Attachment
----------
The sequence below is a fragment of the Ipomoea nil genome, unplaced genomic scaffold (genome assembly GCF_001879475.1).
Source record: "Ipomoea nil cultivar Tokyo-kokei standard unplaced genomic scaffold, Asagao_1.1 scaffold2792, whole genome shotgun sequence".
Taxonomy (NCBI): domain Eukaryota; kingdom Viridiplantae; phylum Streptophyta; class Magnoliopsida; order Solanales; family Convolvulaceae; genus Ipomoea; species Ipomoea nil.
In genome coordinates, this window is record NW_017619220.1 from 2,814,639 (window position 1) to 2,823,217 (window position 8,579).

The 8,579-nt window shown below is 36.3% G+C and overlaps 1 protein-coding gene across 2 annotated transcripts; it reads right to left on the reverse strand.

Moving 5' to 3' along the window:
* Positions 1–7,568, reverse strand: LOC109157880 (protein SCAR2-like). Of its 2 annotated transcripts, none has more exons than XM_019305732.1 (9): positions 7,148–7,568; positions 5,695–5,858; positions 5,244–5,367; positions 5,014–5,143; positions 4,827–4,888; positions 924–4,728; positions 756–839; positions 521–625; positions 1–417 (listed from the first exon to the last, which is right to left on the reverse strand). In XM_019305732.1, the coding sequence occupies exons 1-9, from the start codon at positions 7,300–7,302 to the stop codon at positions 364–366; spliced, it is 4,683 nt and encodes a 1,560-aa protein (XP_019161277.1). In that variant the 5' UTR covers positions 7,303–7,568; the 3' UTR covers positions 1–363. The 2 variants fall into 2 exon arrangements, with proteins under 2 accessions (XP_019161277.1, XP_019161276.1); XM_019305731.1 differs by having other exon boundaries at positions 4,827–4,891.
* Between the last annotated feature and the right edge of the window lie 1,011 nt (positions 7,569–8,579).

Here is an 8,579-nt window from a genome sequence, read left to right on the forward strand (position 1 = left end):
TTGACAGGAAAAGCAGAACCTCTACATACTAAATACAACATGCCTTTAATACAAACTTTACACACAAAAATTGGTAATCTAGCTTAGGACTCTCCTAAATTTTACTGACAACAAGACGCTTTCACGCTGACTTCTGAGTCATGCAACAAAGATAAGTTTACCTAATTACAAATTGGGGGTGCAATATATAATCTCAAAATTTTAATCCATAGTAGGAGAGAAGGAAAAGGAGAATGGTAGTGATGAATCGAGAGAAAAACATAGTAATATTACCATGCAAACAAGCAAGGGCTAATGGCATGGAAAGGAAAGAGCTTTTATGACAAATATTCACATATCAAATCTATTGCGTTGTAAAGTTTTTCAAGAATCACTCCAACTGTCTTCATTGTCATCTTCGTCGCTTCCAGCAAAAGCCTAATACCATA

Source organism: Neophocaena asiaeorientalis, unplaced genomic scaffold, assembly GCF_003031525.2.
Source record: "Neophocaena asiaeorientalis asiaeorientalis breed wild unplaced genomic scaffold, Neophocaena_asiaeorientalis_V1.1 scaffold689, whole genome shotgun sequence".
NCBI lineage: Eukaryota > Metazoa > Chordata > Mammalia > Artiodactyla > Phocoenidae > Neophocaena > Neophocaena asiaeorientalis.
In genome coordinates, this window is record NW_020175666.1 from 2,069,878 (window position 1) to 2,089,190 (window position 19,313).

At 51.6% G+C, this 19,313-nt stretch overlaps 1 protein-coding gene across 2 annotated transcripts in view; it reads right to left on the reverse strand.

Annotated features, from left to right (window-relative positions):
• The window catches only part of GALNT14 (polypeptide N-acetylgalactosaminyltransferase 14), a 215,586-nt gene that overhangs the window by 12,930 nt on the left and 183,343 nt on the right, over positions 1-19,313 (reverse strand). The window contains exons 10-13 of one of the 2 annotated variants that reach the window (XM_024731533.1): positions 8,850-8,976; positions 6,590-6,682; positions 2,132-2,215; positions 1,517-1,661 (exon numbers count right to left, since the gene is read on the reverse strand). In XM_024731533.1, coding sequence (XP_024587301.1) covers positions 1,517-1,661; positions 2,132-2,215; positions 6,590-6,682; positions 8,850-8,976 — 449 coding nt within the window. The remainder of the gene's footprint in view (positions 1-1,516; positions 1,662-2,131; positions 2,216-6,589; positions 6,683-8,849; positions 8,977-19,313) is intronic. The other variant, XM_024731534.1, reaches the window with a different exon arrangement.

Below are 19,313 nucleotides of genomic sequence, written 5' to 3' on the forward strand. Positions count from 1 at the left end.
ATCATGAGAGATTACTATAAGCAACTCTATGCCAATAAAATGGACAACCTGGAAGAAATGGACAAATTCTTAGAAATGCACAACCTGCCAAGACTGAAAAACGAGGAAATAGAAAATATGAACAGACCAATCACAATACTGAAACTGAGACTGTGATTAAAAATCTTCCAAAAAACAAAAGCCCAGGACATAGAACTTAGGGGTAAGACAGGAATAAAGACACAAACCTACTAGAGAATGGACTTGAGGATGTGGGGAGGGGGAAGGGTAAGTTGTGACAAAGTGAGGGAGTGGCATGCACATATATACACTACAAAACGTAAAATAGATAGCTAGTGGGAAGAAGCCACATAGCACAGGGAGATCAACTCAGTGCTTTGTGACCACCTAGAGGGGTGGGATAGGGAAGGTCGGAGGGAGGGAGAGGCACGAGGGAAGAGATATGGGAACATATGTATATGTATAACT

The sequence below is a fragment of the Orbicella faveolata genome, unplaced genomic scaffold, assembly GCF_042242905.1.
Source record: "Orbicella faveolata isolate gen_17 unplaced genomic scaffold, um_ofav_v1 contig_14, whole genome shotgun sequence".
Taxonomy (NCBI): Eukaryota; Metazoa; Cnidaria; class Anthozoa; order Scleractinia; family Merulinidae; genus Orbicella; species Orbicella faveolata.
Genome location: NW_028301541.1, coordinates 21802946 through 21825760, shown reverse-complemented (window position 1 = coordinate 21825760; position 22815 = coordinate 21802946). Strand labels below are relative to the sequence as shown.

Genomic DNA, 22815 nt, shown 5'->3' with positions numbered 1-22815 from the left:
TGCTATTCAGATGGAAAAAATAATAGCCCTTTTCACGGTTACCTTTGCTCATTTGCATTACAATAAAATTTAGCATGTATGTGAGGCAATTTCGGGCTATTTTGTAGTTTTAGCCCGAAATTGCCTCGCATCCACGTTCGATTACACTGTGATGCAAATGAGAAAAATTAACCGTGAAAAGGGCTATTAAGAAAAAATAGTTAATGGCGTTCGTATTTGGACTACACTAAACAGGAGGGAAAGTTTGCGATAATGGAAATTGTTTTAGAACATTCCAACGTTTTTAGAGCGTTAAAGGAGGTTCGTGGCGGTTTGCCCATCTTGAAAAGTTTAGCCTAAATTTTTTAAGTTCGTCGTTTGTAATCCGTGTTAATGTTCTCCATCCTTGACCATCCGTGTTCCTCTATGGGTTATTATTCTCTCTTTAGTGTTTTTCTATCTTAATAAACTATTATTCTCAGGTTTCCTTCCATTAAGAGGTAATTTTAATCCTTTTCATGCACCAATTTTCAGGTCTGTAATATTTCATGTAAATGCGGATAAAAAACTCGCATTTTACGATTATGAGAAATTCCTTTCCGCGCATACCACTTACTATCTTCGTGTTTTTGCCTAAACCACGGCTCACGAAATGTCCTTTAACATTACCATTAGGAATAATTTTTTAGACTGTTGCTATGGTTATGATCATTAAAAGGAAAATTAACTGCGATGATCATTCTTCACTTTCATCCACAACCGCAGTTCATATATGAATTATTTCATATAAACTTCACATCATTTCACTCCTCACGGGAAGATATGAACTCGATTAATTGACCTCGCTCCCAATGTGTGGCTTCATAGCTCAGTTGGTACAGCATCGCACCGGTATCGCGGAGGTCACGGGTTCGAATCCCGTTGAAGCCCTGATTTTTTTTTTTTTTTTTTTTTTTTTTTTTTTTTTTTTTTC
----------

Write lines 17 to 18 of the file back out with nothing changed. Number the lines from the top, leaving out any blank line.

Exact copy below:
• The window catches only part of GALNT14 (polypeptide N-acetylgalactosaminyltransferase 14), a 215,586-nt gene that overhangs the window by 12,930 nt on the left and 183,343 nt on the right, over positions 1-19,313 (reverse strand). The window contains exons 10-13 of one of the 2 annotated variants that reach the window (XM_024731533.1): positions 8,850-8,976; positions 6,590-6,682; positions 2,132-2,215; positions 1,517-1,661 (exon numbers count right to left, since the gene is read on the reverse strand). In XM_024731533.1, coding sequence (XP_024587301.1) covers positions 1,517-1,661; positions 2,132-2,215; positions 6,590-6,682; positions 8,850-8,976 — 449 coding nt within the window. The remainder of the gene's footprint in view (positions 1-1,516; positions 1,662-2,131; positions 2,216-6,589; positions 6,683-8,849; positions 8,977-19,313) is intronic. The other variant, XM_024731534.1, reaches the window with a different exon arrangement.

Below are 19,313 nucleotides of genomic sequence, written 5' to 3' on the forward strand. Positions count from 1 at the left end.